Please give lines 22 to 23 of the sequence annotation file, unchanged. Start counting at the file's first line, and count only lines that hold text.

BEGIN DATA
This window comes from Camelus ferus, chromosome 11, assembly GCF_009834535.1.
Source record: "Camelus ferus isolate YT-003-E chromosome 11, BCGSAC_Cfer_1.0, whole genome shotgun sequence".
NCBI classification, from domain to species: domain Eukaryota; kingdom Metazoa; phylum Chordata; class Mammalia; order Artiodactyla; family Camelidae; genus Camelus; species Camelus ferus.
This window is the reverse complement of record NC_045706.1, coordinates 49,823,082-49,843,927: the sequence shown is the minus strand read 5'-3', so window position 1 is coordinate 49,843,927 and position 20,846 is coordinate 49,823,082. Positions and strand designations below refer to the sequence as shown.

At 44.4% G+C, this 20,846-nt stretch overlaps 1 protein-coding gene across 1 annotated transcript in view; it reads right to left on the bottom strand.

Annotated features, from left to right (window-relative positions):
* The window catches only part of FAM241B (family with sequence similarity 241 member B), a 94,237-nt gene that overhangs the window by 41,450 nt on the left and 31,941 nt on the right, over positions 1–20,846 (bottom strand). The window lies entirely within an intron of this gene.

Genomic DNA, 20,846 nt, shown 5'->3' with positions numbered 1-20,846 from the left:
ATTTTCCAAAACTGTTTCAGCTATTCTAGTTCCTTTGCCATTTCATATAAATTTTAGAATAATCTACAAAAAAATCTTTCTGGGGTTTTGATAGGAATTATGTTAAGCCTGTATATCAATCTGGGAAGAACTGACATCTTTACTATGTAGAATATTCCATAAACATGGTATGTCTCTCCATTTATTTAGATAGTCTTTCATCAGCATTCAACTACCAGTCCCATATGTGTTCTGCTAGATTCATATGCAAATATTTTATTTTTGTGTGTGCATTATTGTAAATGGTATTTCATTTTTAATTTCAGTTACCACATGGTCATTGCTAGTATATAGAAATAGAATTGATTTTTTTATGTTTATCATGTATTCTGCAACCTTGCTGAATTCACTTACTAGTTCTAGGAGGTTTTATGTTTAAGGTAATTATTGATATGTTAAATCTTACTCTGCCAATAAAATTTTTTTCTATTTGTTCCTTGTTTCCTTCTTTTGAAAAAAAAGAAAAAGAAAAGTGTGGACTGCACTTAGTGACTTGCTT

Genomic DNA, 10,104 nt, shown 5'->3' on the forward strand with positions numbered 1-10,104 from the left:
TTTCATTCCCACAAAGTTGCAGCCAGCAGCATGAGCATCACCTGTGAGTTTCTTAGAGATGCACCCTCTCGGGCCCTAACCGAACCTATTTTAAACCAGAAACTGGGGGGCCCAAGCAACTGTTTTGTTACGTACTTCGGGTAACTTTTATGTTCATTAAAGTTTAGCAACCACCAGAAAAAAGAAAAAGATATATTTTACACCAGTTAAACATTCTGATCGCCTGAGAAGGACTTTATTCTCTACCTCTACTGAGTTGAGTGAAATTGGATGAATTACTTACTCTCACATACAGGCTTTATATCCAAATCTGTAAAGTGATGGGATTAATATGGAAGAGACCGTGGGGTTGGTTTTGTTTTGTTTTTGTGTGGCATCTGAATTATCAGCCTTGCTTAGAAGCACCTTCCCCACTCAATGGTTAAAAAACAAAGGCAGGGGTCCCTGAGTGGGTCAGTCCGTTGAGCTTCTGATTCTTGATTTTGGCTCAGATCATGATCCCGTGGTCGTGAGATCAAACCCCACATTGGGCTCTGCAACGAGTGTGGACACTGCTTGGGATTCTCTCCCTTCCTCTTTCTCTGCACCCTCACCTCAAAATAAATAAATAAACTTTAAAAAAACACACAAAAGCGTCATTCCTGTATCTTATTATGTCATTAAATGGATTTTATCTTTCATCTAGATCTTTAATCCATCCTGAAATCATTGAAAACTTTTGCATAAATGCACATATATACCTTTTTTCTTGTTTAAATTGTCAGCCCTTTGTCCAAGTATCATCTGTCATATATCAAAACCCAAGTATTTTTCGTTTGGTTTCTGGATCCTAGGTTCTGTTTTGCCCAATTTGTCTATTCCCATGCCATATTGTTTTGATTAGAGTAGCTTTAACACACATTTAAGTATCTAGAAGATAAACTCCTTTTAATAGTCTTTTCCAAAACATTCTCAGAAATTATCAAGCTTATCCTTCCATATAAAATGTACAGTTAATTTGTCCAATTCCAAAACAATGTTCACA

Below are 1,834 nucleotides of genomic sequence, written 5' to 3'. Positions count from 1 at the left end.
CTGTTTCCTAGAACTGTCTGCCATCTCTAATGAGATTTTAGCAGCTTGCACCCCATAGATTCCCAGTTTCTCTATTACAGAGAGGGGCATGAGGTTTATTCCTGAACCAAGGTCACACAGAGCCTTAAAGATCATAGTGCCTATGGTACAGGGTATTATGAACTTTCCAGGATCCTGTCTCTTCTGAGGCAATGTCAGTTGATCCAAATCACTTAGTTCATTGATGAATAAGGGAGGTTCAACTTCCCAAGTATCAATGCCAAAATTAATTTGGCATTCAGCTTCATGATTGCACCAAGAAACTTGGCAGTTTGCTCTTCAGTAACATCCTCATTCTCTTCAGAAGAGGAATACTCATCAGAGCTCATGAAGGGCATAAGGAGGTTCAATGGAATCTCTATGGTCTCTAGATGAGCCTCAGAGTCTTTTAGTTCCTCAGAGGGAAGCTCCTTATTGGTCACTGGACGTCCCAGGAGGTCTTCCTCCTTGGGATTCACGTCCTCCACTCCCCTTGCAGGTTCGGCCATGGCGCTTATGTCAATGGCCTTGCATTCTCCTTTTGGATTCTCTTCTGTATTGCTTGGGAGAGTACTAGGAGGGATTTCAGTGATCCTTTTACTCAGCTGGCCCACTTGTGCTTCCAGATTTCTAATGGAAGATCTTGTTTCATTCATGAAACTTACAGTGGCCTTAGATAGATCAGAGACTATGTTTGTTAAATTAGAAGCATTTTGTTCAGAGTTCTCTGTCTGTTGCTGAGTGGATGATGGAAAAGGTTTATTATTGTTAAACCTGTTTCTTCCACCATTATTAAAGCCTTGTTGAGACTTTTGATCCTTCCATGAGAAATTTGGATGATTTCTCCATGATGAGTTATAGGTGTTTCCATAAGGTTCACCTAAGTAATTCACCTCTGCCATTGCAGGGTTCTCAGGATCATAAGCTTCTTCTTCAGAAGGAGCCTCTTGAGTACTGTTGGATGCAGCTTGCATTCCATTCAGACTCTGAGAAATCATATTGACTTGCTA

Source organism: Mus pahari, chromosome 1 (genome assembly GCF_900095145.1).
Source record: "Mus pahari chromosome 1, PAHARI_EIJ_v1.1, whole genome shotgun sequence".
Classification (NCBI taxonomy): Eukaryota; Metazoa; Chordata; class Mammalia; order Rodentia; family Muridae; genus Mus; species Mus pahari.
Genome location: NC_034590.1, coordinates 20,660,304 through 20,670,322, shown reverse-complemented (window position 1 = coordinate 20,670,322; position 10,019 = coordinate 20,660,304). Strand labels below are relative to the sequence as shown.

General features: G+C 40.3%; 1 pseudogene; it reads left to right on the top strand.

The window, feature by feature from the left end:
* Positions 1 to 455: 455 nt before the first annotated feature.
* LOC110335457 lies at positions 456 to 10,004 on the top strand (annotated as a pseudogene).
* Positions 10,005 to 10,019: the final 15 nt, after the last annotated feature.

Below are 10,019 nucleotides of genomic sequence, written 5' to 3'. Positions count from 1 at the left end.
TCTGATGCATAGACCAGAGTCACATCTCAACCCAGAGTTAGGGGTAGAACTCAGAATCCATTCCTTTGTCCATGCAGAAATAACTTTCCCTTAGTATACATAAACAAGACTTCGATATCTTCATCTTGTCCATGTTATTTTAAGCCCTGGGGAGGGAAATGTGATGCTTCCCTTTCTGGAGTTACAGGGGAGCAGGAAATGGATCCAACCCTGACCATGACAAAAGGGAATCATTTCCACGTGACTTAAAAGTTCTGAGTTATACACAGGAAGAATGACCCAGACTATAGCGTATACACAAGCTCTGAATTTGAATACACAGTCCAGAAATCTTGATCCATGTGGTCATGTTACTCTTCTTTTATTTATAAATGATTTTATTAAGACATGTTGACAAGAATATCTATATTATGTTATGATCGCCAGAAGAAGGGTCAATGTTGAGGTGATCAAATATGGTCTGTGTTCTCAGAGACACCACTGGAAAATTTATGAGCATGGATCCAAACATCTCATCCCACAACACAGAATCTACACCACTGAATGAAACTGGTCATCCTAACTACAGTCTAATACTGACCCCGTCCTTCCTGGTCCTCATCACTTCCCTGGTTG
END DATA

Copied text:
* Positions 10,005 to 10,019: the final 15 nt, after the last annotated feature.

Below are 10,019 nucleotides of genomic sequence, written 5' to 3'. Positions count from 1 at the left end.